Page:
New Bill in Congress: The Crowdsourcing and Citizen Science Act of 2015 (3 of 3)

On September 30th, U.S. Senator Chris Coons (D-DE) introduced the Crowdsourcing and Citizen Science Act of 2015. The purpose of this bill is “to harness the expertise, ingenuity, and creativity of all people to contribute to innovation in the United States and to help solve problems or scientific questions by encouraging and increasing the use of crowdsourcing and citizen science methods within the Federal Government, as appropriate, and for other purposes.”

The man of the hour: Senator Chris Coons
The man of the hour: Senator Chris Coons. Photo courtesy of Wikipedia.

This is a bill worth celebrating.

Despite tremendous progress for crowdsourcing and citizen science in government—most recently recognition from the white house; and, the growth of an important federal community of practice—doubts about the legitimacy of crowdsourcing and citizen science remain. The Paperwork Reduction Act (PRA) is still a barrier to timely implementation. The question of who will make initial and ongoing financial investments in citizen science is open. Passing this bill will help resolve lingering doubts about the value of citizen science in government agencies.

In addition to signaling progress, the bill highlights important considerations to stimulate future efforts.

  • Understanding ethics in citizen science and crowdsourcing. The Crowdsourcing and Citizen Science Act of 2015 defines a citizen science participant as “any individual or other entity that has consented as a volunteer in a crowdsourcing or citizen science project.” Beyond this, the Act points to considerations including mode of consent as electronic or written; data ownership and access rights; and, adherence to regulations for conducting human subjects research. Generally, the Act leaves decisions to agencies themselves (e.g., regarding consent) or lets difficult issues remain open (e.g., by failing to specify whether and when citizen science and crowdsourcing are human subjects research).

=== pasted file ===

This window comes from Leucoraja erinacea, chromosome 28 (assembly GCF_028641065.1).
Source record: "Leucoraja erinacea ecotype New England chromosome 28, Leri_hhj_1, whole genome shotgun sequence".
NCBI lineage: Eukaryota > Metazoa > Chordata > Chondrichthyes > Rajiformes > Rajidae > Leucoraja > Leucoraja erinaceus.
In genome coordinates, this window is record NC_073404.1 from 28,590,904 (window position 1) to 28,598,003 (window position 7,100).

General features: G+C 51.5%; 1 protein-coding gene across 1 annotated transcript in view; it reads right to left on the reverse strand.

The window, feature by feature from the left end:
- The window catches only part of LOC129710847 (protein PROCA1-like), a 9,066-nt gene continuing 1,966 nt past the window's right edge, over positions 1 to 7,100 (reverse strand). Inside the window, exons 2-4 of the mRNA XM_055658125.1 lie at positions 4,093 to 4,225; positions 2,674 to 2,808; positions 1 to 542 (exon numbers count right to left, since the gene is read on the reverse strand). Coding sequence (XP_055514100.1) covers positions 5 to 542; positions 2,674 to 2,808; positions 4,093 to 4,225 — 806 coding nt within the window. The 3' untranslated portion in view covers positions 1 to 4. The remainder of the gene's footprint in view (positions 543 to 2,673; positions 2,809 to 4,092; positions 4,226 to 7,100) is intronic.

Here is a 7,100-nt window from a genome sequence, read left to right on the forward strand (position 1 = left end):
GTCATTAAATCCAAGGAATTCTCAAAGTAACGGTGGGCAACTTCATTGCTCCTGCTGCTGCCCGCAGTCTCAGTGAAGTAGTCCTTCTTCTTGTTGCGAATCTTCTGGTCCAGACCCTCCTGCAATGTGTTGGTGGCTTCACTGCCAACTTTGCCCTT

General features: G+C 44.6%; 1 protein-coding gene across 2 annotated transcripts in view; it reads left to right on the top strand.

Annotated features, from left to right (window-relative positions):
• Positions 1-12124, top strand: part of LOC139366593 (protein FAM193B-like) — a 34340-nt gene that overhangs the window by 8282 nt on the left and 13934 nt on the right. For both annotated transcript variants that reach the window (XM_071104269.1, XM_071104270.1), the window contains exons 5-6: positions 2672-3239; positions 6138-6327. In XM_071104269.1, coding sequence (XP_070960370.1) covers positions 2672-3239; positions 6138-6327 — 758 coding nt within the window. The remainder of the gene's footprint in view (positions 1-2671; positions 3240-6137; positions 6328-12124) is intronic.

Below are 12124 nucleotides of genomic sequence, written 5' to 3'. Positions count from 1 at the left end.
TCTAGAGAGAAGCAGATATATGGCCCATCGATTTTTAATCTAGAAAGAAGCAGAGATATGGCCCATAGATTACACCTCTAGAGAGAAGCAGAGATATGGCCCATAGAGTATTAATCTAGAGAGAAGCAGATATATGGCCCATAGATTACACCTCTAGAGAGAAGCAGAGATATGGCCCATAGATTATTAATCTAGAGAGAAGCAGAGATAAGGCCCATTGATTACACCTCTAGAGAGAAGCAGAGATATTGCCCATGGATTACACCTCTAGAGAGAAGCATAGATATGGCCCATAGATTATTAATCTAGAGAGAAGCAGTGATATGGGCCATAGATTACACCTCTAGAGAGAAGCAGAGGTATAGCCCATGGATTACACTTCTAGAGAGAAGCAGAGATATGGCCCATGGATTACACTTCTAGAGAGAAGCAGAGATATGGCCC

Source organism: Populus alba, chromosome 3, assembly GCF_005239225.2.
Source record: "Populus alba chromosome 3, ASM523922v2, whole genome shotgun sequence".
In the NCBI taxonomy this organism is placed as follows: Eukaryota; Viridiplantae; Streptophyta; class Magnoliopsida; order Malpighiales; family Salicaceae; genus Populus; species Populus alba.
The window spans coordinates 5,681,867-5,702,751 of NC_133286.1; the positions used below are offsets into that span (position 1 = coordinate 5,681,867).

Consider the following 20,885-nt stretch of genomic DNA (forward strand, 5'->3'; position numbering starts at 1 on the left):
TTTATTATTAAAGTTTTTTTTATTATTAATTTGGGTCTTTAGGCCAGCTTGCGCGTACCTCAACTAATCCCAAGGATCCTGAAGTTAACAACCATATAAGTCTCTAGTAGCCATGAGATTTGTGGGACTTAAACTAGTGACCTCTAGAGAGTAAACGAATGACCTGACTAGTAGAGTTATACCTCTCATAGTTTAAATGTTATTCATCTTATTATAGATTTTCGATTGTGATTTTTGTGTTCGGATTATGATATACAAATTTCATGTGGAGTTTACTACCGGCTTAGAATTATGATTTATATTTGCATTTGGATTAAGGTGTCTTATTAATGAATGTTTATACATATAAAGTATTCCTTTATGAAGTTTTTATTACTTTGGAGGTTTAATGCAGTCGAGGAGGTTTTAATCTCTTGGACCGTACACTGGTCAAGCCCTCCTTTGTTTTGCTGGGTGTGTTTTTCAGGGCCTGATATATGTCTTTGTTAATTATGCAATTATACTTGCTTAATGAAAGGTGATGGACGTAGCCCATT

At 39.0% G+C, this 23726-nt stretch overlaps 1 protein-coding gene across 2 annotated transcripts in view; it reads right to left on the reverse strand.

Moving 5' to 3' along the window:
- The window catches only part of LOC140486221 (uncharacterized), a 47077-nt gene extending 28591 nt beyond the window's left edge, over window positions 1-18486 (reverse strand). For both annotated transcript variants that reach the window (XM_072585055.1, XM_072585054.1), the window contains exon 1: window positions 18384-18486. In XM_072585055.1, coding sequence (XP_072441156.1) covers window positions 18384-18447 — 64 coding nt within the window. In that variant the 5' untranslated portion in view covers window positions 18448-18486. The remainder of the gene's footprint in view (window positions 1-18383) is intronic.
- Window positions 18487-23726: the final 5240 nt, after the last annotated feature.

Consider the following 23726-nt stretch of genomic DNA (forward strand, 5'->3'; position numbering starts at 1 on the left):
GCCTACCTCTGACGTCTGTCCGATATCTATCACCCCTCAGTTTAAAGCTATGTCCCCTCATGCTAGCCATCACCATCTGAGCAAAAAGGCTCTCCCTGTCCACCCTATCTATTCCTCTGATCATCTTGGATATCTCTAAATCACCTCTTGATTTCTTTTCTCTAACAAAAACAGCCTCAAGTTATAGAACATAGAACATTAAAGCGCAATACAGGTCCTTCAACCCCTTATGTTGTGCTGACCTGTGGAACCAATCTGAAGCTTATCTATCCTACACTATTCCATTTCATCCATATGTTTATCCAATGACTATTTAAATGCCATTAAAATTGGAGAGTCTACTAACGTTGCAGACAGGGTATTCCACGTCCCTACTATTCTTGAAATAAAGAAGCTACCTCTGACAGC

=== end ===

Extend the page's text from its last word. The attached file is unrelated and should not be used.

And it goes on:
• The importance of designing projects with motivation in mind. Motivation is one of the most commonly studied, yet least understood, concepts in citizen science. We are aware of a handful of high-level motivational factors (including learning; attribution and recognition; socialization; and, altruism, as highlighted in the Act). But less is known about how motivation changes between cultures, how motivation changes over time, how motivation depends on different application domains, and how technologies such as games may motivate new and different volunteers.
  • Documenting partnership models. Agencies are encouraged to cooperate with one another, and to work with organizations including for-profits, nonprofits, and NGOs to “share administrative duties” for citizen science. The federal citizen science projects that are most successful at achieving their goals typically forge partnerships with universities, museums, schools, and other institutions. Articulating successful partnership models that others may replicate will go a long way towards supporting sustainability for the field within and outside of government.

A smooth and expedient passage of the Crowdsourcing and Citizen Science Act of 2015 will not only legitimize this important research paradigm, but usher in new research on these and other important issues.


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